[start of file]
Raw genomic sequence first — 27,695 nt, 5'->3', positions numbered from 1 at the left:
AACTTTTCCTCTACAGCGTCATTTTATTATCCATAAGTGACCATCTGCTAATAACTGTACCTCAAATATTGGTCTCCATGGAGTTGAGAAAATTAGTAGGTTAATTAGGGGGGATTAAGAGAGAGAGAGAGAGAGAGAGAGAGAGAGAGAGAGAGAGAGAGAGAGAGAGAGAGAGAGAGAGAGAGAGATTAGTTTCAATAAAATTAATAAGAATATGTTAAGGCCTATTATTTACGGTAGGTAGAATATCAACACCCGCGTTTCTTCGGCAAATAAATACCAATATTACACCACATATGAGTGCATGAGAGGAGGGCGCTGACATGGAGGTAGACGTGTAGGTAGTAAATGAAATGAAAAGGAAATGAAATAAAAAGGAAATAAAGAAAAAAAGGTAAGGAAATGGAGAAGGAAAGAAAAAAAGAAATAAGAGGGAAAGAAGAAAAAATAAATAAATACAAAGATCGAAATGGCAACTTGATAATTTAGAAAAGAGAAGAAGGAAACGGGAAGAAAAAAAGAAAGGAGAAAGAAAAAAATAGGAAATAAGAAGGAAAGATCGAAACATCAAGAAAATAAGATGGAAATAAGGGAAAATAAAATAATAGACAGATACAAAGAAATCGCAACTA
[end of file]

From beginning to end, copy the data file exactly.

Raw genomic sequence first — 27,695 nt, 5'->3', positions numbered from 1 at the left:
AACTTTTCCTCTACAGCGTCATTTTATTATCCATAAGTGACCATCTGCTAATAACTGTACCTCAAATATTGGTCTCCATGGAGTTGAGAAAATTAGTAGGTTAATTAGGGGGGATTAAGAGAGAGAGAGAGAGAGAGAGAGAGAGAGAGAGAGAGAGAGAGAGAGAGAGAGAGAGAGAGAGAGAGAGATTAGTTTCAATAAAATTAATAAGAATATGTTAAGGCCTATTATTTACGGTAGGTAGAATATCAACACCCGCGTTTCTTCGGCAAATAAATACCAATATTACACCACATATGAGTGCATGAGAGGAGGGCGCTGACATGGAGGTAGACGTGTAGGTAGTAAATGAAATGAAAAGGAAATGAAATAAAAAGGAAATAAAGAAAAAAAGGTAAGGAAATGGAGAAGGAAAGAAAAAAAGAAATAAGAGGGAAAGAAGAAAAAATAAATAAATACAAAGATCGAAATGGCAACTTGATAATTTAGAAAAGAGAAGAAGGAAACGGGAAGAAAAAAAGAAAGGAGAAAGAAAAAAATAGGAAATAAGAAGGAAAGATCGAAACATCAAGAAAATAAGATGGAAATAAGGGAAAATAAAATAATAGACAGATACAAAGAAATCGCAACTA